April 26th, 2007
Still on the second floor of the National Museum of Rome: Wall frescoes from the Villa della Farnesina. After coming home and doing some more research on this, I have found that these frescoes from the 3rd century were discovered and excavated in the late 18th century from the gardens of the current Villa della Farnesina. This villa, built in the Trastevere area of Rome on the banks of the Tiber was a quite large residential villa surrounded by lush gardens. They have been able to reconstruct several rooms from it at the museum, albeit with many pieces missing.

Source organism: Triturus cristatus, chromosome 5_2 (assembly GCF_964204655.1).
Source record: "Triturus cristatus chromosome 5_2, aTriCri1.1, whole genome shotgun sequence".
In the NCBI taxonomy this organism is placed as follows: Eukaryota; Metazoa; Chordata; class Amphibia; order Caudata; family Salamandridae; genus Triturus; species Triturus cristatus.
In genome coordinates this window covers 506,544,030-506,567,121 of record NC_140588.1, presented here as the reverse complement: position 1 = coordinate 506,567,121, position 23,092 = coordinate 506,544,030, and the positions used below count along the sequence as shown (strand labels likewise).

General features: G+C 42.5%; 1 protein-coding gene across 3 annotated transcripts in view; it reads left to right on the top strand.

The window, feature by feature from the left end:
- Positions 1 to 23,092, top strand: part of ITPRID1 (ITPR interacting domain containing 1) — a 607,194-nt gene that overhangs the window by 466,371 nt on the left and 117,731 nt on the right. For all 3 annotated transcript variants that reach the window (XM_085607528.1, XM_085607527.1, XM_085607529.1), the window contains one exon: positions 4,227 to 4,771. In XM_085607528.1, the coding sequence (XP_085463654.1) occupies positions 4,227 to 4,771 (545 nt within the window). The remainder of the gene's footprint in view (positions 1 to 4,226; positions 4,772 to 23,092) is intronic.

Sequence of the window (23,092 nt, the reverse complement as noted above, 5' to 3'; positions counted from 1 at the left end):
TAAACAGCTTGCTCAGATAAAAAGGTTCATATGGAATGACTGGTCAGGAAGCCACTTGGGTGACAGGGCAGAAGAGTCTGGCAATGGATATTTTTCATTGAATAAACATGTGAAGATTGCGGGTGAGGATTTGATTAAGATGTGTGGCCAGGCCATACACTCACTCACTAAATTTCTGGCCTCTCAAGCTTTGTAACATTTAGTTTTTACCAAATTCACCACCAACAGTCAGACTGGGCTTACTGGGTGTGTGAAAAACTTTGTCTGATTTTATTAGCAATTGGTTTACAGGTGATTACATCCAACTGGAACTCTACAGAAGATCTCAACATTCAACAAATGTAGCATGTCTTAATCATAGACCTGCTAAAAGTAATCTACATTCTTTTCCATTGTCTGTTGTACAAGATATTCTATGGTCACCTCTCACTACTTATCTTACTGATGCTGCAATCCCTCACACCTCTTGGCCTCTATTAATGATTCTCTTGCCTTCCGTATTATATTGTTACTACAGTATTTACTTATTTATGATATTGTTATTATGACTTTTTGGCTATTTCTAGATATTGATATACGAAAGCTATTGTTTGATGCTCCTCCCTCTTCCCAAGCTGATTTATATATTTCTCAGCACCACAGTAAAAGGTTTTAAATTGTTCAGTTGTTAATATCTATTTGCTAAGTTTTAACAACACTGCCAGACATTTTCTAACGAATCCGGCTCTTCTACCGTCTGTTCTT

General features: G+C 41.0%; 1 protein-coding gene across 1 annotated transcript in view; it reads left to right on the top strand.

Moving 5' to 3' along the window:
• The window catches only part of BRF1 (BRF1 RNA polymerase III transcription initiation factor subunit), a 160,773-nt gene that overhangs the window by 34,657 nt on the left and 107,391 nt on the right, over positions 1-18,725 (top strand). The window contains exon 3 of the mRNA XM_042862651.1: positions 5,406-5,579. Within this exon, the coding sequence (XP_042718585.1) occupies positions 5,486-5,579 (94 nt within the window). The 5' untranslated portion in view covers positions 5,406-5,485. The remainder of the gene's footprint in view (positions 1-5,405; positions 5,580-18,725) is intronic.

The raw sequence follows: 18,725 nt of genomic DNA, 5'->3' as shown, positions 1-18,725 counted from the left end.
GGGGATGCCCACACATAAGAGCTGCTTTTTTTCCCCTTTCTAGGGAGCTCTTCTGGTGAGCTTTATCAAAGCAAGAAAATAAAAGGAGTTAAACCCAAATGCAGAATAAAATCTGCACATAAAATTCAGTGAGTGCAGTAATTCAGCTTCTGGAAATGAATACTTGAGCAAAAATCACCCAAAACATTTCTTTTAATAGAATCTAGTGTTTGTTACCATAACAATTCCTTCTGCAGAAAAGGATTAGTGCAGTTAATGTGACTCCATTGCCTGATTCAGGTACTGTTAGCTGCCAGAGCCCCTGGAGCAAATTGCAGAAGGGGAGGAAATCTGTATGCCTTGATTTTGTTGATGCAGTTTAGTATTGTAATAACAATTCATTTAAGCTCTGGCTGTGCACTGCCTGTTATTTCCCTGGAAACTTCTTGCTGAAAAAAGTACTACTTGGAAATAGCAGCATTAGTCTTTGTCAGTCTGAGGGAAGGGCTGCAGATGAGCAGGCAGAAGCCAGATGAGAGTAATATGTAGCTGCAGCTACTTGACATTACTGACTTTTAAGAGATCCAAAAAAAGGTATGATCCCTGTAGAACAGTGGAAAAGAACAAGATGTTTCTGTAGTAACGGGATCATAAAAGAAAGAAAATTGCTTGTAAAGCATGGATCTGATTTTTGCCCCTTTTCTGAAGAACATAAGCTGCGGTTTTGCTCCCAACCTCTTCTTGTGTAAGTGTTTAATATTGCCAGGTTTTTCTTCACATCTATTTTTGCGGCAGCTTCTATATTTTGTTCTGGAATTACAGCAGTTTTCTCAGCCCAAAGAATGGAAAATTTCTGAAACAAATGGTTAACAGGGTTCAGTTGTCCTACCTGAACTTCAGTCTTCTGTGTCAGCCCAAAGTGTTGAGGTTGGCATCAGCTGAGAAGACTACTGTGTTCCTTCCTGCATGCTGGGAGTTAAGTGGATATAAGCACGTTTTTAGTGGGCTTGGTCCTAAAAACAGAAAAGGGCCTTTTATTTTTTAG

Behind a long glass case, they have assembled what is left of a long wall of panels and columns, part of which it shown above.
My favorite “antiquities” photo from the whole trip is the small, fractured piece of the delicate column base shown above, right. It’s hard to imagine how it would have felt to be surrounded daily by that much artistic and natural beauty!
The more recent Renaissance version of Villa della Farnesina is open to the public. In fact, there are many Roman Villas, many containing beautiful botanical gardens that are available for touring and can provide a welcome brake from the zipping cars and throngs of pedestrians and fill the streets and sidewalks of Rome. Since I tossed a coin into the Trevi fountain over my back, I am guaranteed a return to Rome some day and may make it a “Villa” trip!